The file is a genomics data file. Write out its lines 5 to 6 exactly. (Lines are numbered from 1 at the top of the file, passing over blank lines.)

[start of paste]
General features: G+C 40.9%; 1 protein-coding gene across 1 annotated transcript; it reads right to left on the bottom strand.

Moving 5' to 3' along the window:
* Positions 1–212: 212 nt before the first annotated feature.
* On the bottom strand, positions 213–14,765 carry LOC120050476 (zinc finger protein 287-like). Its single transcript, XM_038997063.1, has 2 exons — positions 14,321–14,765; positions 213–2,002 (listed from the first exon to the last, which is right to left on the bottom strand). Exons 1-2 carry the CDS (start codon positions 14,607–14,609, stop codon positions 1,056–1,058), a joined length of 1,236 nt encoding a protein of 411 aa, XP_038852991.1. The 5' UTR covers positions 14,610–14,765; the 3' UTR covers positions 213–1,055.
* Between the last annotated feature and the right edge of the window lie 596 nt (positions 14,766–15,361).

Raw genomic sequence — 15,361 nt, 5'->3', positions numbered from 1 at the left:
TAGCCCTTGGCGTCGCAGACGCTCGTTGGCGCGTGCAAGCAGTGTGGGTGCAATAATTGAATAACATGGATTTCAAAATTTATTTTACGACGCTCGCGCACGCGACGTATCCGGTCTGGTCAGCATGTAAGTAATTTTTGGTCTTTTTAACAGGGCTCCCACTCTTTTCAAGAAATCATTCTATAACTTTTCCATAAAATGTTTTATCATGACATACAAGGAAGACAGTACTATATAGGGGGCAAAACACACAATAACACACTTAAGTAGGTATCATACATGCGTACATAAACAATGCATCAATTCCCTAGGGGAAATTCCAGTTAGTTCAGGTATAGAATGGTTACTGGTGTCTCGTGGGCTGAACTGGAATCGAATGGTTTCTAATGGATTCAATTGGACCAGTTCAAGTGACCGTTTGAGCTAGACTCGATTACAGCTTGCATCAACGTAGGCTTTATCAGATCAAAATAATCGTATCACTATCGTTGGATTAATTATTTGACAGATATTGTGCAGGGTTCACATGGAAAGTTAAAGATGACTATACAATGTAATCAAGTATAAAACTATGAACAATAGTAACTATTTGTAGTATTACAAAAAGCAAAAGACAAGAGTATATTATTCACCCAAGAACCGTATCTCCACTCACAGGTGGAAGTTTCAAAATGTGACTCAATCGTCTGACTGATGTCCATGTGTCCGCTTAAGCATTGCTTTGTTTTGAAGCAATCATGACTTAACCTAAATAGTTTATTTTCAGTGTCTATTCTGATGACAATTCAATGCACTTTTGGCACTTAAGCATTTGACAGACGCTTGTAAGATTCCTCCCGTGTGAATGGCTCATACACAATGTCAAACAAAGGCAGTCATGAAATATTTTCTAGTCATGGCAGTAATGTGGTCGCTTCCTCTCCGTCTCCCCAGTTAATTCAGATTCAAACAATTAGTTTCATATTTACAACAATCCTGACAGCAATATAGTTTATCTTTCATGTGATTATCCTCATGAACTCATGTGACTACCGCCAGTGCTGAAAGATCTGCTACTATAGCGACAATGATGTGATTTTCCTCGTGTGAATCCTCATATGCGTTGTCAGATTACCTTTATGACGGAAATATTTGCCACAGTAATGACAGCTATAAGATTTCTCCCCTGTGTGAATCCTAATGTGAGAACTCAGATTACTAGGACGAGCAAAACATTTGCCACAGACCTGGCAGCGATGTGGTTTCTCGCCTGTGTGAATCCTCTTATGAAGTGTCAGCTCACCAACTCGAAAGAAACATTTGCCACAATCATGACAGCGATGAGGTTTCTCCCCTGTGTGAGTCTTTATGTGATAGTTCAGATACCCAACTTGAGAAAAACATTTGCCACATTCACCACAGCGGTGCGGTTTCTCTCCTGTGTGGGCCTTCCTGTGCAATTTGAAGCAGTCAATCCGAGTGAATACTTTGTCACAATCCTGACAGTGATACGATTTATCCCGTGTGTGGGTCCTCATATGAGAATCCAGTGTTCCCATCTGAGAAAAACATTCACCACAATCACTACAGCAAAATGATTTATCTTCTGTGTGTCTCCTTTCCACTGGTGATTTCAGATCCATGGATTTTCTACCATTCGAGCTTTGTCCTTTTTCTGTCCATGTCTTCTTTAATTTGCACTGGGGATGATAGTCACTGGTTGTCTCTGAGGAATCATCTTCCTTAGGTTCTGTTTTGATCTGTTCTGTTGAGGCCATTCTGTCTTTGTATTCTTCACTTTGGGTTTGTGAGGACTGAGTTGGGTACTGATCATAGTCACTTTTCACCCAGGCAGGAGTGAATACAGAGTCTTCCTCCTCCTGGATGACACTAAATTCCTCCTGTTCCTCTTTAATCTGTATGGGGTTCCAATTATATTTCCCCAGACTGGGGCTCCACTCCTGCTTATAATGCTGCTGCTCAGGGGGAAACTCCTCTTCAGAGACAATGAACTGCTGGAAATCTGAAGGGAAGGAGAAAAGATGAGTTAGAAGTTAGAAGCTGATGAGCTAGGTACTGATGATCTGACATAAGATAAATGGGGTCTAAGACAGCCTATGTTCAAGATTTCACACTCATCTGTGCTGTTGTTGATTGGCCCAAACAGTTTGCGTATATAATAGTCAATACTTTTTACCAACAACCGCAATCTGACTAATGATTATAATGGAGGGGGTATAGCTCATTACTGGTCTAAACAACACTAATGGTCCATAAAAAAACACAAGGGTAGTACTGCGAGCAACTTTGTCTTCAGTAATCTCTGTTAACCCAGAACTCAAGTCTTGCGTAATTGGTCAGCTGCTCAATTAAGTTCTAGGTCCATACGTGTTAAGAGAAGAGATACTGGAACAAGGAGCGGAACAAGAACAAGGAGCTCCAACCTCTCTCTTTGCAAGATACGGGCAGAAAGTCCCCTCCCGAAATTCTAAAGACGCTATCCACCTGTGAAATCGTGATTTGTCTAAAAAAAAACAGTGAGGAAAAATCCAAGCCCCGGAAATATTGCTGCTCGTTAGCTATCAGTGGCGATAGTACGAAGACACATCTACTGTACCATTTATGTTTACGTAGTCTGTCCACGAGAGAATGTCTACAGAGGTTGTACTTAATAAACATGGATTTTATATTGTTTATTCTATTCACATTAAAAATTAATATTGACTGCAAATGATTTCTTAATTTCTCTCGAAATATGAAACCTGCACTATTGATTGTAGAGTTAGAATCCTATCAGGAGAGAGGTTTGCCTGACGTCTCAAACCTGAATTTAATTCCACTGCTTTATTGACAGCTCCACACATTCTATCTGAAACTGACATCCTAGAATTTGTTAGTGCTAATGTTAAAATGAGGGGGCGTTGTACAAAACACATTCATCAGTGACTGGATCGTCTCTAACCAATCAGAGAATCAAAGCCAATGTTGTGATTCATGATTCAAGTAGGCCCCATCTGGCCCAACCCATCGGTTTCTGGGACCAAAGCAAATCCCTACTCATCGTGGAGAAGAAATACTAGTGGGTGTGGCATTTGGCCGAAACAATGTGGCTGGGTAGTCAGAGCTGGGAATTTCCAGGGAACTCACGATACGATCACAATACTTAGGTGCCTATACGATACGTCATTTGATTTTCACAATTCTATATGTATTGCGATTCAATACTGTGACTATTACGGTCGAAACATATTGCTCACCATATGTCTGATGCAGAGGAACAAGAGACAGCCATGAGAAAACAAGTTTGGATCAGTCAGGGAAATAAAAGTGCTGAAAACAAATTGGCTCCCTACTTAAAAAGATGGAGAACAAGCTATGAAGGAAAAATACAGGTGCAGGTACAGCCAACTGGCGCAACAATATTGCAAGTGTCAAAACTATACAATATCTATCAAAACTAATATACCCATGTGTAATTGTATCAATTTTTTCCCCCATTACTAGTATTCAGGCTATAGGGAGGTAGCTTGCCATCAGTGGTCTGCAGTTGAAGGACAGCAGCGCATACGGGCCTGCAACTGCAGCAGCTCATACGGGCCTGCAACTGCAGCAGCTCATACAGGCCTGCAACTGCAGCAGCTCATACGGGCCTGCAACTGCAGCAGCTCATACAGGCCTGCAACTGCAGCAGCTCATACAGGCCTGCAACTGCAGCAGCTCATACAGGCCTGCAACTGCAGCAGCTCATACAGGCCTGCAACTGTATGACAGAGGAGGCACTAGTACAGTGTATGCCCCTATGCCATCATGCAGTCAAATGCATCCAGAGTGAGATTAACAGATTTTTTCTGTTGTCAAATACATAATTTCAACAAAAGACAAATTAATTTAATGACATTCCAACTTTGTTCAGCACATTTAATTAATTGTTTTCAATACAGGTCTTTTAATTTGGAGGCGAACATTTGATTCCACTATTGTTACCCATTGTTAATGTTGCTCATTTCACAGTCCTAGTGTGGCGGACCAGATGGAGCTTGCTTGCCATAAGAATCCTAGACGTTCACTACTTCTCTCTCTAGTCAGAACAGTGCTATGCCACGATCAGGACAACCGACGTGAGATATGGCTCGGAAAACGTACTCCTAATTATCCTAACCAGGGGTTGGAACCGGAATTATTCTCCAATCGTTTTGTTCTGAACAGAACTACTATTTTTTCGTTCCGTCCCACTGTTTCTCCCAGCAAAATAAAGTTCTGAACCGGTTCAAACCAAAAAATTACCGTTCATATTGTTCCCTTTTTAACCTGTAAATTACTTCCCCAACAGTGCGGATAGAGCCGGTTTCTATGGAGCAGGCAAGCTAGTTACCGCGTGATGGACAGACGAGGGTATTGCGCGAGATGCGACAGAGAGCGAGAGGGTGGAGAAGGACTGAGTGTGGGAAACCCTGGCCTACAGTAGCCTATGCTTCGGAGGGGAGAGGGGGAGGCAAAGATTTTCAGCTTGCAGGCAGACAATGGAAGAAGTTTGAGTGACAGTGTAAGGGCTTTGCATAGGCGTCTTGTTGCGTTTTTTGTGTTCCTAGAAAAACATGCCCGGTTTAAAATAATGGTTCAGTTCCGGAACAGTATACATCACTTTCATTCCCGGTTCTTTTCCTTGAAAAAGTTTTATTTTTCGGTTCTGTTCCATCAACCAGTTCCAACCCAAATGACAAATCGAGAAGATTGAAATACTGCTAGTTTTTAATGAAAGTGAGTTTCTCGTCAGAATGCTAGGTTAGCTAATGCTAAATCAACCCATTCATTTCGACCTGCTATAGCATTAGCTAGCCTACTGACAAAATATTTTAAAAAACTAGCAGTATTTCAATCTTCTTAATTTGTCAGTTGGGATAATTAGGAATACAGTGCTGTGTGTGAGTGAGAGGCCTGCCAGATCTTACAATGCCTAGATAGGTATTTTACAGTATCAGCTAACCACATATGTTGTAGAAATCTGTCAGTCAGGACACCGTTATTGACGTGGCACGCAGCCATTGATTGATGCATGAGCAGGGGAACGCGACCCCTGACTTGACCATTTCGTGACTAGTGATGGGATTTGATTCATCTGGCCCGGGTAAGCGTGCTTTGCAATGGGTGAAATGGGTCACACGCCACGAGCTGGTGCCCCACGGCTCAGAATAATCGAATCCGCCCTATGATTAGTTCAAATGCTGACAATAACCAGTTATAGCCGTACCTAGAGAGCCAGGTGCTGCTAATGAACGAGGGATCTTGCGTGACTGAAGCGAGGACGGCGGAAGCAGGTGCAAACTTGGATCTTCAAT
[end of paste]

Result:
* Between the last annotated feature and the right edge of the window lie 596 nt (positions 14,766–15,361).

Raw genomic sequence — 15,361 nt, 5'->3', positions numbered from 1 at the left: